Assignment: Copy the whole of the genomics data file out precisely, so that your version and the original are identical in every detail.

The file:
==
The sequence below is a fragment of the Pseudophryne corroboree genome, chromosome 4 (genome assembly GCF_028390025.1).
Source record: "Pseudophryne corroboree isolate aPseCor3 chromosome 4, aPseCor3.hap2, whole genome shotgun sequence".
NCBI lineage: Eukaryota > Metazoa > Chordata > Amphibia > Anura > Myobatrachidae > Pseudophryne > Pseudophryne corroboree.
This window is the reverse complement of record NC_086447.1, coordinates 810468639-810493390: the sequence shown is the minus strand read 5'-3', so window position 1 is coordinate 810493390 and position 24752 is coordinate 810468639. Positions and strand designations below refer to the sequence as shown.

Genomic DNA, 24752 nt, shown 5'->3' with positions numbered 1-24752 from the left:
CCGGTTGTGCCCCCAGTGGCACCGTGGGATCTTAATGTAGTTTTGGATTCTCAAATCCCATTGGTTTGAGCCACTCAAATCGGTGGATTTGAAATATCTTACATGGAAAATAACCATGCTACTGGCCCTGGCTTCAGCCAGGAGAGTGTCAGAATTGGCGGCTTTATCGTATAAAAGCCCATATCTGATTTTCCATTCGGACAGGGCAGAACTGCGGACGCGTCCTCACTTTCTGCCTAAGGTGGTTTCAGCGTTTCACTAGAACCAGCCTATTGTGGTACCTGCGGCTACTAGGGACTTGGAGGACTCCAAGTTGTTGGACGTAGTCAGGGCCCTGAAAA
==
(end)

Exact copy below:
The sequence below is a fragment of the Pseudophryne corroboree genome, chromosome 4 (genome assembly GCF_028390025.1).
Source record: "Pseudophryne corroboree isolate aPseCor3 chromosome 4, aPseCor3.hap2, whole genome shotgun sequence".
NCBI lineage: Eukaryota > Metazoa > Chordata > Amphibia > Anura > Myobatrachidae > Pseudophryne > Pseudophryne corroboree.
This window is the reverse complement of record NC_086447.1, coordinates 810468639-810493390: the sequence shown is the minus strand read 5'-3', so window position 1 is coordinate 810493390 and position 24752 is coordinate 810468639. Positions and strand designations below refer to the sequence as shown.

Genomic DNA, 24752 nt, shown 5'->3' with positions numbered 1-24752 from the left:
CCGGTTGTGCCCCCAGTGGCACCGTGGGATCTTAATGTAGTTTTGGATTCTCAAATCCCATTGGTTTGAGCCACTCAAATCGGTGGATTTGAAATATCTTACATGGAAAATAACCATGCTACTGGCCCTGGCTTCAGCCAGGAGAGTGTCAGAATTGGCGGCTTTATCGTATAAAAGCCCATATCTGATTTTCCATTCGGACAGGGCAGAACTGCGGACGCGTCCTCACTTTCTGCCTAAGGTGGTTTCAGCGTTTCACTAGAACCAGCCTATTGTGGTACCTGCGGCTACTAGGGACTTGGAGGACTCCAAGTTGTTGGACGTAGTCAGGGCCCTGAAAA